How the legal profession is coping with Covid-19

Gary Rycroft, chair, the Law Society’s digital assets working group, Joseph A Jones & Co, Lancaster

‘According to government guidance I’m a “key worker” because I’m a private client solicitor who “advises on the making of Wills”. So, I have still been travelling into the office as usual at 9am, rather than working at home. I live less than five minutes-walk away and where as I usually spend my “commute” acknowledging many familiar faces on the street and sometimes stopping to chat, I now don’t tend to see anyone at all, which is very eerie, and also what the office is like.

Gary Rycroft headshot

By day I’m perched in my tiny office (no egos at Joseph A. Jones & Co!) on the top floor of our four storey Georgian Townhouse with no one else in apart from one person in accounts for part of the day. From being the “master of delegation” (to quote one of my partners) pre Covid-19, I am now in effect a one-man legal band. Some colleagues are working at home and others are furloughed. Those of us still working (fee earners) are supportive of each other (remotely), but at the end of the day it’s now do the work yourself and get it out yourself. And the desire for clients to make wills is not abating. The work of the Law Society and my former colleagues on the wills & equity committee and the private client section advisory committee on relaxing the rules on witnesses is most welcome. Next, I would like the Law Society to lobby for WhatsApp groups including those at home with not much to do, to be banned. Derbyshire Police could enforce it with alacrity.

I’m back home just after 5pm; the teenagers seem to be working to their school timetable (am I being naïve?) and the dog is very walked. My partner and I have decided that “snack food” is too decadent for the lockdown so we have not been buying it, but I’m ashamed to admit we have eaten the Easter Eggs we’d already bought for the kids – this was before we knew such items were in effect contraband.’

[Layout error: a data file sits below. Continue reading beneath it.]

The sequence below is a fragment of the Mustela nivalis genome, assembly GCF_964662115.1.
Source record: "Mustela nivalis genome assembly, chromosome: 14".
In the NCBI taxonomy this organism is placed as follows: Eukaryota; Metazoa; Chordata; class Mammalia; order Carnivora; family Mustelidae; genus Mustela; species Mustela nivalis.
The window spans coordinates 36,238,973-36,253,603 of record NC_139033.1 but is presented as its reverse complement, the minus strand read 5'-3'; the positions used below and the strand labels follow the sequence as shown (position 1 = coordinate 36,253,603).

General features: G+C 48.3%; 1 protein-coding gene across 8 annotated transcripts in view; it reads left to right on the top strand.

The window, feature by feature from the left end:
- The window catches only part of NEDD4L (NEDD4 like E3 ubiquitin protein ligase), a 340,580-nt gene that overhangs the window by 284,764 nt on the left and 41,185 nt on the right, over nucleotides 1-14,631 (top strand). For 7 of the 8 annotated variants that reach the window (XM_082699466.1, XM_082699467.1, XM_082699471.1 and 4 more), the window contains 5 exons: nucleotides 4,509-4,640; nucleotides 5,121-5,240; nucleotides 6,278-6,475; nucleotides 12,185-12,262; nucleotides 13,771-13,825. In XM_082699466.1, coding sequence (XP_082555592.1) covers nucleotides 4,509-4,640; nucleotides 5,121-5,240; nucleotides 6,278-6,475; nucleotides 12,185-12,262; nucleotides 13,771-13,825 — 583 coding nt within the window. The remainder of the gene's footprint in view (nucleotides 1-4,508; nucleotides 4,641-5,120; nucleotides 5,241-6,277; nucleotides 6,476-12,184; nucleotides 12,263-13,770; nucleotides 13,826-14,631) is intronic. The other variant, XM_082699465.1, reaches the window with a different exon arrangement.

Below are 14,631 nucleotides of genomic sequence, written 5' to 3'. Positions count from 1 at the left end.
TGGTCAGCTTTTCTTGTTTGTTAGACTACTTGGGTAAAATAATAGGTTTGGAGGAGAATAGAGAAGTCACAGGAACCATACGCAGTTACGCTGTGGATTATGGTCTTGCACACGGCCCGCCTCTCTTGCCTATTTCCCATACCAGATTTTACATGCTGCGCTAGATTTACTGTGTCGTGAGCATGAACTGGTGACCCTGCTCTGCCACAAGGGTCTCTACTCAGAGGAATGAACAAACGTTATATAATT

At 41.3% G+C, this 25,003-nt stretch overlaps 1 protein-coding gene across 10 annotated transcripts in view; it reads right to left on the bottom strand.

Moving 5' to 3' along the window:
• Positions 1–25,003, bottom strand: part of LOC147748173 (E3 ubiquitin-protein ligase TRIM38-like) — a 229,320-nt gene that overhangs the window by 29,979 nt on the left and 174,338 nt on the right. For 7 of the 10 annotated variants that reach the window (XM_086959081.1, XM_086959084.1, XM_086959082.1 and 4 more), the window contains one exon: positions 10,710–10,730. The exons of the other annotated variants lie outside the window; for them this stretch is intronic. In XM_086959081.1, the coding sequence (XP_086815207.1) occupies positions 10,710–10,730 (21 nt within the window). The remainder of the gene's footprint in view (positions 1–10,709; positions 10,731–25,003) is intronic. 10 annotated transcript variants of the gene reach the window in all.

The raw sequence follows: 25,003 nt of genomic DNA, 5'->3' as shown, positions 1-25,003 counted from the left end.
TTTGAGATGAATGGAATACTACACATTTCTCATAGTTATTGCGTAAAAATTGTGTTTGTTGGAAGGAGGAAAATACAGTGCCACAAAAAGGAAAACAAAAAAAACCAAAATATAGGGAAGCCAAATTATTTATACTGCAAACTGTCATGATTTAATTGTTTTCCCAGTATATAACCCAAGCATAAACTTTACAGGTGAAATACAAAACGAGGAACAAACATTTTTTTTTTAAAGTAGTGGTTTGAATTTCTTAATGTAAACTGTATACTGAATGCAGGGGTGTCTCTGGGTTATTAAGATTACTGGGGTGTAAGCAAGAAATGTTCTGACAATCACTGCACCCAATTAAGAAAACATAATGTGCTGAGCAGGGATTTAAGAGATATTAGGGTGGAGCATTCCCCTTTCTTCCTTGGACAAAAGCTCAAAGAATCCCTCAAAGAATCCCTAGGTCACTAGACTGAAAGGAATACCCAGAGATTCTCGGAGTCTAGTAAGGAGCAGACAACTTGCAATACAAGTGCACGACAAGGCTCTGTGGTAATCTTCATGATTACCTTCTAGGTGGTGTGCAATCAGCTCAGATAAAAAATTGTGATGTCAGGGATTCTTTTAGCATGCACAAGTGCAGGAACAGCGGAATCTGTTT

Tamara Khalili, Collingbourne Hennah Law, Newport, Wales

‘I started my new role at Collingbourne Hennah Law on 1st April! I am really grateful for this new chapter of my life, I have been waiting to secure a quality training contract for a little while and I found the perfect role for me, which meant recently relocating to Newport from London.


Regardless of the COVID-19 situation, I have now got something positive to focus on and keep me occupied through these turbulent times. I am so pleased to be part of the team at Collingbourne Hennah Law, my new colleagues have been incredibly lovely and welcoming despite the worry everyone is facing. I enjoy keeping busy and I am thoroughly looking forward to a bright future within the practice.

I really do hope the current circumstances of the coronavirus lock-down calm down as quickly as possible so that we can get back to some normality. Stay safe!’

I. Stephanie Boyce, deputy vice president, the Law Society, Buckinghamshire